I haven't looked into Gretsch guitars but definitely something I would love to build someday.

Cheers Peter.
 

Kennoyce

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pshupe

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I have downloaded quite a few pdfs and drawing files for different Rickenbackers. I have also modelled up a few different styles.

Rick 660 - Tom Petty
Capture.JPG outline.JPG mock-up05.jpg

Rick 325 Capri - 1960 Rick 360 Capri - Rick 380 -
Rick-325 - 12 string.JPG body_outline.JPG Capture.JPG Capture2.JPG

Cheers Peter.
 
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pshupe

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That's no surprise. What's the weight?

Another tip would be - body weight. When I build a Les Paul I try and keep the body under 3 lbs / b.f. I do have some S.A. Mahogany that is about 2.3 - 2.5lbs /b.f. that I am saving for a possible replica build at some point.

So any wood you use you may want to get the body wood about that weight. Here is a graphic I made up a long time ago related to wood weights and chambering.

Gibson weight relief_3d.JPG


This initially stemmed from someone saying that a heavy piece of mahogany was too heavy even to be chambered and make a decent weight Les Paul. Going by this research you could use rosewood and fully chamber to get down to the same weight as a light body with no weight relief.

Cheers Peter.
 
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Kennoyce

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Another tip would be - body weight. When I build a Les Paul I try and keep the body under 3 lbs / b.f. I do have some S.A. Mahogany that is about 2.3 - 2.5lbs /b.f. that I am saving for a possible replica build at some point.

So any wood you use you may want to get the body wood about that weight. Here is a graphic I made up a long time ago related to wood weights and chambering.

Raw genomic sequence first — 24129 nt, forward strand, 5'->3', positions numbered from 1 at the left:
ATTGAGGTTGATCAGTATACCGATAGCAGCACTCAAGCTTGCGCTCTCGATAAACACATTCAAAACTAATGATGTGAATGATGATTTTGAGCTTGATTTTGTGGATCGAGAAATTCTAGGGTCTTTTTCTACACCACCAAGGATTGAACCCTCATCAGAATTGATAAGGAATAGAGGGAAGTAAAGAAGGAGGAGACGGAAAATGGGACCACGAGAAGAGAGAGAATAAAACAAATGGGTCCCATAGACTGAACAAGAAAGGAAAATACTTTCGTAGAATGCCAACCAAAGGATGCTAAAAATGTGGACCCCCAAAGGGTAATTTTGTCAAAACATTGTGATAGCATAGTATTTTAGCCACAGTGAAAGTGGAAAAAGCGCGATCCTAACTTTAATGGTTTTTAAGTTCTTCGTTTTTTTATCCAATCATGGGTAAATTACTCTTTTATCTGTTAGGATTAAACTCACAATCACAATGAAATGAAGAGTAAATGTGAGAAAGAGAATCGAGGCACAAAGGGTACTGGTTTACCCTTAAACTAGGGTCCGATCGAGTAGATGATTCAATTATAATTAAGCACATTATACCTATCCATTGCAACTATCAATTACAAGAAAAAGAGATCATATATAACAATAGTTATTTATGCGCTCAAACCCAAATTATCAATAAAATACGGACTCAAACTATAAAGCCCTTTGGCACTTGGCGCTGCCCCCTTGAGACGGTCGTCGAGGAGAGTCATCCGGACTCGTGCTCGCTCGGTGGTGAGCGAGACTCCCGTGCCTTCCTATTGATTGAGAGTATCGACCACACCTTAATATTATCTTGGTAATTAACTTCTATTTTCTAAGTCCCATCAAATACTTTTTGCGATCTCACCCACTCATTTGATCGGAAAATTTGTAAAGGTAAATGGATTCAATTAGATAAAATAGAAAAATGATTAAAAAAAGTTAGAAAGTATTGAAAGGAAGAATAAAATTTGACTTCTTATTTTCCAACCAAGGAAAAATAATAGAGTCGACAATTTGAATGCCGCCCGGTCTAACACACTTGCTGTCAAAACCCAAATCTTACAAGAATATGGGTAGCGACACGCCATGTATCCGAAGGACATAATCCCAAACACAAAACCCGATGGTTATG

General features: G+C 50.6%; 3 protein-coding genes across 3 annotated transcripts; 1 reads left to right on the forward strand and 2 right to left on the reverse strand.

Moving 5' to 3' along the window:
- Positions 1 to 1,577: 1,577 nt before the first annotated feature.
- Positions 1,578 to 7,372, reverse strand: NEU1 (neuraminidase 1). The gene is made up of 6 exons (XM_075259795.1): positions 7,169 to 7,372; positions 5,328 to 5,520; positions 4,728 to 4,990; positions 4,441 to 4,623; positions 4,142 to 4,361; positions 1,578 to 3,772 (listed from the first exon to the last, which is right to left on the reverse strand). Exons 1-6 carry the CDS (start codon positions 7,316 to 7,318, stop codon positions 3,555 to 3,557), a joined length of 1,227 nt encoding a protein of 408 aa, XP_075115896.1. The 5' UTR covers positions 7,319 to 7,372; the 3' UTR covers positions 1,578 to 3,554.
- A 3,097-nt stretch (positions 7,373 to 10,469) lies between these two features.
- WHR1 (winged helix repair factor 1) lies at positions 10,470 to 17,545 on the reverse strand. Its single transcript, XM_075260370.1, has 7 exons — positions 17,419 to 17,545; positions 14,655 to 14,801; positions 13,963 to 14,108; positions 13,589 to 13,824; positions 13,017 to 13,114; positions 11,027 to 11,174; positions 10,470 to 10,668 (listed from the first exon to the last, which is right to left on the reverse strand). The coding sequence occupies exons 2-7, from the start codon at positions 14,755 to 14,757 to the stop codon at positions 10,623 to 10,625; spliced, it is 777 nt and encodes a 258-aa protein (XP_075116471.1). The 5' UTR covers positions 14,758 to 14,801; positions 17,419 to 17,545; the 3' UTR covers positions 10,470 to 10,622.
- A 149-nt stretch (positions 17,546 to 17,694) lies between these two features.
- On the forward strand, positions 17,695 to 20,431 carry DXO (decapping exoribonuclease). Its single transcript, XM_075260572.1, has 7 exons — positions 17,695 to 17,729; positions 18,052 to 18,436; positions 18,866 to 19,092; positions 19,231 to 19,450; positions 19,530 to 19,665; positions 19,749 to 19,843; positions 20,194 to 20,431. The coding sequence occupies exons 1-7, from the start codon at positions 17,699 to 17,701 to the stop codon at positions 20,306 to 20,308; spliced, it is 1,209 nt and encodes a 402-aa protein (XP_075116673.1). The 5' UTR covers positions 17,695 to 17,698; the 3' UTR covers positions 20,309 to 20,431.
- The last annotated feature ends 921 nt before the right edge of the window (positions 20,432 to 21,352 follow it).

View attachment 501934

This initially stemmed from someone saying that a heavy piece of mahogany was too heavy even to be chambered and make a decent weight Les Paul. Going by this research you could use rosewood and fully chamber to get down to the same weight as a light body with no weight relief.

Cheers Peter.
As an engineer by trade, you would think that I would have done some actual calculations on what the weight would be when I started building the guitar, but no, I just sort of winged it and did something similar to the traditional weight relief pictured above. Oh well, it's a great guitar for sitting down, and I played it standing up for over 3 hours at band practice last week and it didn't kill me!
 

allmodcons

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That chambered body version is similar to the Gretsch Duo Jets. Several years ago,Gretsch had a special-run of the Jet that was solid like some Les Pauls--and it was heavy.I had a typically chambered DuoJet and although its look and size were as a Les Paul,it sounded very different.

I am looking at my shop wood,and am seeing 2"x 10" Maple , 2"x7" poplar,1"x8" cherry,1"x8" birch,2" x 3" yellow cedar,some padauk fingerboards....... but am also realistic of this being a first go at a LP. A Spruce Paul maybe...:cool: